Mallory Blocks Bodyguard Vote

Cincinnati Mayor Mark Mallory is using a loophole in city council’s rules, known as a “pocket veto,” to block the group from voting on a proposal to make his office budget bear the expense for the mayor’s bodyguard.

Although city council’s Finance Committee voted 4-2 last week to recommend approval, Mallory hasn’t yet placed it on the full city council’s agenda for a final decision. Typically, most items are voted upon within two weeks after leaving a committee. But a rule change put into effect by the current council when it took office in December 2005 gives Mallory the ability to indefinitely delay the measure.

Council is concerned about the large amount of overtime incurred by Police Spec. Scotty Johnson, Mallory’s bodyguard. During his first five months as bodyguard, Johnson had had more than 203 hours of overtime, for which the police department paid him $8,587. At that pace, the department would be paying almost $21,000 in overtime to Johnson by year’s end, in addition to his $58,000 annual salary.

For example, Johnson accompanied Mallory late last month on a weekend trip to Pittsburgh, where the pair watched the Bengals-Steelers game from a private luxury suite at Heinz Field.

Some council members question why paying any overtime is necessary, instead preferring that other officers be rotated into the bodyguard’s slot once Johnson reaches 40 hours of duty in a week. Mallory specifically requested Johnson, a longtime friend, as his bodyguard in April, after activist Kabaka Oba was shot outside City Hall.

Overtime costs are included in salary calculations to establish a pension amount once a police officer retires; the more overtime accrued, the higher the monthly pension payment.

Under a council rule change approved in August, the mayor has no deadline for forwarding items for final approval after council committees have passed them. If the mayor chooses, the items can linger until the end of the year, when another new council rule — known as the sunset clause — nullifies all items that haven’t been voted upon and cleans the legislative slate for the new calendar year.

Before the rule was changed in August, council used a rule approved last winter that prevented members from introducing items in committee. At that time, all proposals had to be introduced at the full council meeting, and the mayor could refer any item to a committee for review and debate. Council changed that rule this summer after a majority said it gave the mayor too much control over the legislative process.

The change was partially prompted by an incident in January, when Councilman Chris Monzel, a Republican, introduced a proposal to require mayoral action on items from committees within 30 days. Mallory disliked the proposal and Councilman Jeff Berding, a Democrat who heads the rules committee, refused to consider the matter.

Berding, an ardent Mallory supporter who is the front-runner to be appointed vice mayor when the next council term begins in late 2007, is mulling various compromises in the bodyguard dispute. One proposal would make the police department establish a written policy for providing bodyguard protection and require a provision for avoiding or reducing overtime expenses.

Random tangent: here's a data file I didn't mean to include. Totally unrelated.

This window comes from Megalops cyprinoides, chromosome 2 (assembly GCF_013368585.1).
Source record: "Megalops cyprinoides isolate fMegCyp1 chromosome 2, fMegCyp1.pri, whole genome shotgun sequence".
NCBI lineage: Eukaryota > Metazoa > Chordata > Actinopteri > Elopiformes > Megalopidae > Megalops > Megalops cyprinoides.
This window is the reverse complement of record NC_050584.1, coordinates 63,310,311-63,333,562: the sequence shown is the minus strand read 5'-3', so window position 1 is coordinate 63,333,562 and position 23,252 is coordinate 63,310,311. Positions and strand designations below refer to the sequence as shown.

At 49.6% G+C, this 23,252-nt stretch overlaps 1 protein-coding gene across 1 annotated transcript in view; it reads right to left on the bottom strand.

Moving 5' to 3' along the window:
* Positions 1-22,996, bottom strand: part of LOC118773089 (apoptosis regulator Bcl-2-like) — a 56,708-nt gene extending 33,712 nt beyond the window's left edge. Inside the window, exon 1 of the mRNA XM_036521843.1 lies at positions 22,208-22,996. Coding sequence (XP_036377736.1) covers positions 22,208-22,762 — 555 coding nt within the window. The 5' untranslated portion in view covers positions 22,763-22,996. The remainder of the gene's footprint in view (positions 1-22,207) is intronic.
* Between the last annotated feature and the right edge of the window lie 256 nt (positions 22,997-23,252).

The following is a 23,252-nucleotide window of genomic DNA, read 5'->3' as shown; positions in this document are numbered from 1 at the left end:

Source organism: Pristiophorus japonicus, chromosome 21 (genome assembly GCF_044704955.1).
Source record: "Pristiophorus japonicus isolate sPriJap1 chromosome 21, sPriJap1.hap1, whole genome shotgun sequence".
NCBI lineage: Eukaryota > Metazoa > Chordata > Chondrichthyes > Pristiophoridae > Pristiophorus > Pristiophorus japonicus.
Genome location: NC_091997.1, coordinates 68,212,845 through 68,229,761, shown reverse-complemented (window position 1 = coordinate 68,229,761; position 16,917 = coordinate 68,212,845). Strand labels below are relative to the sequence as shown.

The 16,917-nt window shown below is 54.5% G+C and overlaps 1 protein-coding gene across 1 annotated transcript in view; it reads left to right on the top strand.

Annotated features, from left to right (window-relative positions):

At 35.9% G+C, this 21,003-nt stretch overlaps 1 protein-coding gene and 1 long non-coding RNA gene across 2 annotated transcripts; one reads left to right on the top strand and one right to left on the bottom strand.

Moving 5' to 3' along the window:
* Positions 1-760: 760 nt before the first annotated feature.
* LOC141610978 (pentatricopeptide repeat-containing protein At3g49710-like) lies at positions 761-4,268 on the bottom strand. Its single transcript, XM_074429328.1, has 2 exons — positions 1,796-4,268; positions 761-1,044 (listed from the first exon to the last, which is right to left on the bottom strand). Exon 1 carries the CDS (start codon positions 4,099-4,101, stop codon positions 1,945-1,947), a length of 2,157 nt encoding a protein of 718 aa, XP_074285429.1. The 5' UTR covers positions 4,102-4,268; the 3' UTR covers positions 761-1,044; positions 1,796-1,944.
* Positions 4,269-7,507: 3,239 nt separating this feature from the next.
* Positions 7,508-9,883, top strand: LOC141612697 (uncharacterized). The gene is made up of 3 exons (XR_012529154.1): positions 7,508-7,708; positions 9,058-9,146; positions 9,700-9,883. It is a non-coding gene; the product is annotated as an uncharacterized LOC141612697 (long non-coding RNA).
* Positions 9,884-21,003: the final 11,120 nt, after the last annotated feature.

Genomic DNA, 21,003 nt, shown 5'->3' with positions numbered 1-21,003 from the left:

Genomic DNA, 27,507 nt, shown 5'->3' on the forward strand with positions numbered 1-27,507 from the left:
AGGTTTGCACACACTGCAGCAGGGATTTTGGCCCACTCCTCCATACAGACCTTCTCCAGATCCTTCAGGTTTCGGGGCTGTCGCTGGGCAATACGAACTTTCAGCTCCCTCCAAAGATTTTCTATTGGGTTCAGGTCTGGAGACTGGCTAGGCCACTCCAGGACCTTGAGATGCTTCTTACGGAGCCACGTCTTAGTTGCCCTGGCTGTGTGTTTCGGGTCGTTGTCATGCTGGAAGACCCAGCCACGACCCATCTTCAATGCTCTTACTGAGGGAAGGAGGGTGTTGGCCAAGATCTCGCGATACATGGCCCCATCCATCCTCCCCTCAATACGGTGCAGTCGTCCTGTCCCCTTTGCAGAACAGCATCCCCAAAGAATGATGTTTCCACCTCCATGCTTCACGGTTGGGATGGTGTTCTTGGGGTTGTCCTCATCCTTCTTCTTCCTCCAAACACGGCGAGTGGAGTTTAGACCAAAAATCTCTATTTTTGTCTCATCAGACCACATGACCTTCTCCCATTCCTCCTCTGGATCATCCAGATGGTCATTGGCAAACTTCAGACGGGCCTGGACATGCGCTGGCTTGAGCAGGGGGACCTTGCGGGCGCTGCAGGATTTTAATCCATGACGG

— Kevin Osborne

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4 Comments on “Mallory Blocks Bodyguard Vote”

  1. Bob Woodword’s new book is fresh on my mind, so, excuse me.
    Could someone around here write at least a pamphlet titled “City of Denial”?
    The parallels between President Bush and his War on Terror and Mayor Mallory and his War on Violence are numerous and striking.

  2. Male Dallory Says:

    Thanks for staying on top of this.

    It is shocking that this will never come up for a vote even with council quite interested. Our mayor isn’t under any known threat. We are taking a good cop off the streets and paying exorbitant overtime/pension costs while doing nothing to address the problem of violent crime plaguing our city.

    And Nero fiddled while Rome burned…

    Maybe we should flashback to the Mayor’s bold crime initiative of promoting billboards that urge citizens to “stay out of the crossfire”. Man were those hilarious. The Mayor’s message isn’t a very good one for City residents. He needs a bodyguard, and the rest of us need to keep our butts off the streets to stay out of the crossfire. Maybe that is why the mayor doesn’t live in the West End anymore, despite his claims.

  3. “Berding, an ardent Mallory supporter who is the front-runner to be appointed vice mayor when the next council term begins in late 2007, is mulling various compromises in the bodyguard dispute.”

    — Kevin

    Oh, brother!!! Where in the world did you get this from?! For all you know, Berding won’t even run for re-election in 2007. He might run in 2007 and lose. And who knows who all will run for Council and get elected. I’d love to see you support your statement.

    As for Mayor Mallory using the rules to stop a vote on this, I say GOOD. This isn’t a legislative issue and the Council shouldn’t be voting on it.

  4. Every Cincinnatian Says:

    I thought all the expenses to which Mr. Osborne refers are borne by our budget. Where are our bodyguards, Mr. Mallory and Mr. Streicher?

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